I was just as concerned as the rest of you about Tonyís assertions regarding the substantial sums of money allegedly paid to Chief Execís of other charities. I have now had a response from SSAFA Central Office in London.
They have confirmed that the sums that Tony has quoted as being paid from SSAFA (to the Royal Opera House etc) are not correct. These transactions appear nowhere in the SSAFA accounts and this has been confirmed by our Director of Finance. They also wish to point out that 92 pence in every pound received by SSAFA, the Armed Forces charity is spent on delivering services to our beneficiaries.
I have done some research myself on the various people cited by Tony as recipients of SSAFA funds:
ē Robin Pellew left the National Trust for Scotland in 2006
ē Tony Hall (now Lord Hall) left the Royal Opera in 2012 and became the Director General of the BBC (still holds that position)
ē Jeremy Oppenheim is shown as receiving a salary of £123,000 in 2003 from Jewish Care (this came from a list of Chief Exec salary payments published in The Guardian in 2003)
Perhaps Tony can enlighten us how he came to connect these individuals with SSAFA? In the meantime, I would suggest that you might wish to refrain from writing to your MPís or newspapers quoting the above people as recipients of charitable funds from SSAFA; you might receive an unpleasant letter from a lawyer!
While I cannot speak for the Royal British Legion, I do not recognise Tonyís assertion that in SSAFA Ďa very close eye is kept on branchesí. I look after the Guildford area and I donít have the feeling that my Branch Secretary or Branch Chairman are always looking at what I do or even Central Office in London is keeping Branch under surveillance. SSAFA Branch and Divisions are relatively autonomous; we raise funds where needed to run our small cog in the organisation.
Tony has alluded to the process of seeking help through SSAFA. Itís true that we must complete a comprehensive form (Form A) which covers your eligibility for help (i.e. proof of military service) your income and expenditure, savings and your needs and circumstances. This is a standardised form and it is what all the military charities expect to receive before reaching a decision as to whether they can help.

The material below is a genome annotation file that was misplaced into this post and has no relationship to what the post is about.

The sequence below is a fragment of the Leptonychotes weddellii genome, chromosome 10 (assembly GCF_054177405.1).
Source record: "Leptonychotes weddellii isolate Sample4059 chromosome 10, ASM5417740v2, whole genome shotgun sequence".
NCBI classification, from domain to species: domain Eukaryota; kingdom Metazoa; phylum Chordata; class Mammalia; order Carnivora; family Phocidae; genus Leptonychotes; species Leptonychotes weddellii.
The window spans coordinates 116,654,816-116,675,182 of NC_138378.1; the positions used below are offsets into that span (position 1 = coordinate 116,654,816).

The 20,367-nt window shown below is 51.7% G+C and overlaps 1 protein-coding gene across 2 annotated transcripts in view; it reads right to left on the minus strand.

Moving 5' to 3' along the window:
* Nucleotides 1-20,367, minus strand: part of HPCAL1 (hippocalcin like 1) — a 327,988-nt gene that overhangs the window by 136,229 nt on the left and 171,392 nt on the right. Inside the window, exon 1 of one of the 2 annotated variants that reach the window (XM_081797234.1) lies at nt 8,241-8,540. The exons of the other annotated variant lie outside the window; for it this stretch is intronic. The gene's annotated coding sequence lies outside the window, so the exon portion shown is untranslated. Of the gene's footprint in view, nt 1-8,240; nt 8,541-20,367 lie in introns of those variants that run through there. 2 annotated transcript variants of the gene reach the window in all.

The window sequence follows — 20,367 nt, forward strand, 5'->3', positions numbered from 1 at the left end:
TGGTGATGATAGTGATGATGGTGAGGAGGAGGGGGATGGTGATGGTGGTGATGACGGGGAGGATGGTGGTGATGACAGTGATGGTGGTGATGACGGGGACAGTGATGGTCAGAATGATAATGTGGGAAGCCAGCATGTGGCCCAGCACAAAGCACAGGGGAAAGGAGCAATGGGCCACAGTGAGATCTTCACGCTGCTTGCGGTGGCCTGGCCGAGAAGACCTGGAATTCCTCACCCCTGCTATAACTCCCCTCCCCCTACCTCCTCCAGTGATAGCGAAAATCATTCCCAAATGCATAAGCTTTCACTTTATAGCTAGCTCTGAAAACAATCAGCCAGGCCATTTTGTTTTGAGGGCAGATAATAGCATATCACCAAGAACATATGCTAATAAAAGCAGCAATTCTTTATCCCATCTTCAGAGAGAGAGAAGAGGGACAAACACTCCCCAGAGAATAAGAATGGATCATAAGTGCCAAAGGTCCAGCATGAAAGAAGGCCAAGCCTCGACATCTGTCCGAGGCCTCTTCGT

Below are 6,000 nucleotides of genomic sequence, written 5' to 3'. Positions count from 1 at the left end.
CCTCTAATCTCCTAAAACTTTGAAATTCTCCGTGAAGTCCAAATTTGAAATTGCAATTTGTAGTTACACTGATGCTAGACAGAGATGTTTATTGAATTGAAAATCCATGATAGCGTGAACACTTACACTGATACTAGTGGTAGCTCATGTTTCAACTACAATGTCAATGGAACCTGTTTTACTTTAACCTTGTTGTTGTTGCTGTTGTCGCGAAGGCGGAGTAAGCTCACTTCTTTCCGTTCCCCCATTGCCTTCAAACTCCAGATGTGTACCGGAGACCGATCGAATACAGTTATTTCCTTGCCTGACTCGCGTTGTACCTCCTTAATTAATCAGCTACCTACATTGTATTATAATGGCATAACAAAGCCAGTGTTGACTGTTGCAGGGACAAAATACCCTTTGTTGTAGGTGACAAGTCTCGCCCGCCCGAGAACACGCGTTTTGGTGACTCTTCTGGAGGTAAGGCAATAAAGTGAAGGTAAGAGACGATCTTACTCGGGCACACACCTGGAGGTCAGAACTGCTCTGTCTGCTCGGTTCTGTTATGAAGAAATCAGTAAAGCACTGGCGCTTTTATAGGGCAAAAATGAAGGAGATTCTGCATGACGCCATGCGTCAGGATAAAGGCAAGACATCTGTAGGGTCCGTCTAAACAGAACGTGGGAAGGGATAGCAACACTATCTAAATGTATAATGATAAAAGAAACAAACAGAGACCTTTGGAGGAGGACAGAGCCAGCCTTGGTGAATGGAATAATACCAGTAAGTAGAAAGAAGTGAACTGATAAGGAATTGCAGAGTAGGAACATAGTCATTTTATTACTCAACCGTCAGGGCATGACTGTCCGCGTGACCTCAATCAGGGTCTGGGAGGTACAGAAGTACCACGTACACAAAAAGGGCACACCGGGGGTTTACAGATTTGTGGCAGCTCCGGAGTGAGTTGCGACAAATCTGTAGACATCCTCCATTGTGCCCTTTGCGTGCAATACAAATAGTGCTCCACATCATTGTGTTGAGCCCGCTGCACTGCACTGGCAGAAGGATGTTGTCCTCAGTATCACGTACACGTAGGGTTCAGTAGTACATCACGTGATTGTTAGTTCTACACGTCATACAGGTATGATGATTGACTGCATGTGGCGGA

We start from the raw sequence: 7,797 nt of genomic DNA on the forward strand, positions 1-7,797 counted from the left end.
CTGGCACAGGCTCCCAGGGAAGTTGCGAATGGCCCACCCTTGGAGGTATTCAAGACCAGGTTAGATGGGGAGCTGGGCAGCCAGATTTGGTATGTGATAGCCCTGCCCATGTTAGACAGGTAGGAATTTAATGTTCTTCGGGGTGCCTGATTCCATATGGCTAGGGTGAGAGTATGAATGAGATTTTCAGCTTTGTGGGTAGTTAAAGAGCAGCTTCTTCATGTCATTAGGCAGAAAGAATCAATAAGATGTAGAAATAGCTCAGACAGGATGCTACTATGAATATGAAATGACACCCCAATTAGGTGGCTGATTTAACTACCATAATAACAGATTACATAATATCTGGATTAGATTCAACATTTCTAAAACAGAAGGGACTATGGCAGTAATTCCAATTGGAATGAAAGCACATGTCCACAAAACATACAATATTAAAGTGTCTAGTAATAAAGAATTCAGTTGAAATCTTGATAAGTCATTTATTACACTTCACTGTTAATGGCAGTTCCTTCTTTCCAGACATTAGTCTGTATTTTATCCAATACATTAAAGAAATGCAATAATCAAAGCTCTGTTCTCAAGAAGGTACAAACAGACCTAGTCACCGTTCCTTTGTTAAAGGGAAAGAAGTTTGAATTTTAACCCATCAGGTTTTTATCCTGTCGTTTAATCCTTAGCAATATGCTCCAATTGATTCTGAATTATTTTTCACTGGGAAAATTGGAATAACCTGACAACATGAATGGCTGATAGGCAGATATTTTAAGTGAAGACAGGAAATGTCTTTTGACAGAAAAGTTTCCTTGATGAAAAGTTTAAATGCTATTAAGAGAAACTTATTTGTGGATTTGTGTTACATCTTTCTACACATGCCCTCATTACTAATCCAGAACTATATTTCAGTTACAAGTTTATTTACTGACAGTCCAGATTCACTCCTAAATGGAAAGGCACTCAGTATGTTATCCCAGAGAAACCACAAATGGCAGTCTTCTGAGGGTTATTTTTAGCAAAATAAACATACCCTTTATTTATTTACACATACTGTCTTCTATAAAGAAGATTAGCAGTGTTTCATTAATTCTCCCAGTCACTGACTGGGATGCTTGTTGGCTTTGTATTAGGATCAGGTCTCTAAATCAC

All the military charities must by law have a defined charitable purpose and this will cover when and how awards can be made. The form A process needs to be comprehensive enough to enable the decision makers to reach an informed decision and be able to withstand scrutiny from the Charity Commission.
In my experience it is rare to receive an outright refusal from a regimental or corps association. In SSAFA Surrey last year (2016) we obtained over £139,000 in grants on behalf of our clients (nationally the figure was over £12.5M for 2016). I would like to think we are quite successful in obtaining help for our clients and the military charities are generous where there is a need.
Need is the operative word. If you have a reasonable surplus of income over expenditure at the end of each month and a few grand in savings you may not be successful in getting assistance from the military charities. But that is to be expected as after all it is charitable money and should only be used where there is a necessity and it cannot be addressed via statutory sources (state benefits etc).
I am concerned that some of the comments made on this site might put people off from seeking help from the military charities. Every case is different and just because someone may have asked for assistance and did not get it, it does not follow that the response to your request will be the same. If you need help give your local SSAFA team a call or PM me if you wish.
Finally, letís stop the sniping at our comrades; be they officers, warrant officerís, NCOís and soldiers. Making sweeping statements about motives for taking up salaried roles in the military charitable sector is not helpful and can be divisive. I have yet to meet anyone in this sector who is in it for the money only; I have found that they do the job with a view to helping their less fortunate comrades.
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